Janeka Whitley has been nominated for the “Women in Nontraditional Occupations” and the “Golden Boot Award.”
The purpose of the award is to solicit nominees from the Job Corps Community for the 2013 Better Occupational Opportunities for Tradeswomen (B.O.O.T.) student recognition award and the Paramount Instructor Award.
Nontraditional occupations for women are described by the Department of Labor as those in which women comprise 25 percent or less of those employed.
“Whitley has been showing great promise as the only female welder in her vocation. But don’t take her lightly. She is probably by far one of the better welders in her class,” stated Marvin Ramsey, liaison specialist. “Her overall work ethic has really improved. She leads by example and is always ready to assist her peers in class and throughout the job corps center.”
“As a child growing up in Charlotte, N.C., I remember through various stages of my childhood aspiring to be any and everything I could dream of,” said Whitley. “One week I wanted to be a dancer, the next week I wanted to sing. That is, until I realized that I could not sing, which ended very quickly. As I got older choosing a career became much harder. Before Job Corps I never thought I would be taking a non-traditional trade such as welding. The reason I chose this trade is that it pays well and keeps my interest in addition to knowing that you can do so much in the welding field, such as underwater welding, classroom instructor or a structural welder. Plus, I love the challenge of competing with other class members (men), when they see that I can make better welds than they. They particularly get angry when I win in countless welding contests,” Whitley continued.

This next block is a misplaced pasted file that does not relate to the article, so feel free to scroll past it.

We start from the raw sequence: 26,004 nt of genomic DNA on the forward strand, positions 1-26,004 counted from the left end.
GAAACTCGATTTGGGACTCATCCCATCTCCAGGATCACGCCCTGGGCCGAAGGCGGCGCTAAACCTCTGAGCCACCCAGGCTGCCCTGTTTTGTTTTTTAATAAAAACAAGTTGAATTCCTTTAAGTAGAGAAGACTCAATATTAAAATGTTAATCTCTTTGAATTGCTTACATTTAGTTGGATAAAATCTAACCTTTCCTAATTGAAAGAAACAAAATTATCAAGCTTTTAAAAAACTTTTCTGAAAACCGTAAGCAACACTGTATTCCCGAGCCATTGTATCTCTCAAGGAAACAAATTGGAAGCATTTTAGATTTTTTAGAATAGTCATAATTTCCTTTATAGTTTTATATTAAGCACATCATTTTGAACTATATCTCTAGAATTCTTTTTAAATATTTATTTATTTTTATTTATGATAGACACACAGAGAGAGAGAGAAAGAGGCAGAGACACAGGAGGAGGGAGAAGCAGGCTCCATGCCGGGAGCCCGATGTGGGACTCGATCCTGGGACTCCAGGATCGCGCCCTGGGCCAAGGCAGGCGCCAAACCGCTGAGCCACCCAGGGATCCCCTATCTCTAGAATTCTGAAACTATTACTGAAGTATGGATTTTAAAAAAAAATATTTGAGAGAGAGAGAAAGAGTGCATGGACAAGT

“Since I have been in Job Corps, I feel that there have been a lot of influential people that have assisted me in achieving my career goals. That gives me the most inspiration in wanting the best for me and my family. I can say that my motivation comes from my dad. When he was alive, I remember him being such a hard worker and always providing for his family. My ego in welding led me to believe that, I got this. I’m not going to face any challenges. Boy, was I wrong. Welding is not easy. Without my instructor teaching me and helping me, I would have not known anything, such as, welding beads, flux cords, vertical welds or even cutting metal.
“When I first enrolled into Job Corps, I really did not think that welding would be for me. I initially saw it as a vocation for males. Now that I have got the hang of it, it has really opened my eyes to a lot of things. I know now that when I set goals for myself I can accomplish them.
“After completing Job Corps, I would like to find a well paying job in welding for a company and maybe even do some underwater welding. I would like to also go back to school for my mortuary science degree. Eventually, I would like to open my own funeral home and hire some of my family members.
“I think sometimes women don’t get the credit that men do when it comes to work ethic. We work really hard to make our mark in society. There are a lot of women in nontraditional trades who carry a full load at work, home, with families, and educating themselves to raise the glass ceiling and break down those traditional roles that we face. My advice I would give to females who are considering a non-traditional trade is that, you can do anything you put your mind to, so don’t be intimidated by males because women can shine bright like a diamond,” she concluded.
The mission of the USDA Forest Service is to sustain the health, diversity and productivity of the nation’s forests and grasslands to meet the million acres of public land, provides assistance to state and private landowners and maintains the largest forestry research organization in the world.
For more information about the Lyndon B. Johnson CCC, visit www.lyndonbjohnson.jobcorps.gov.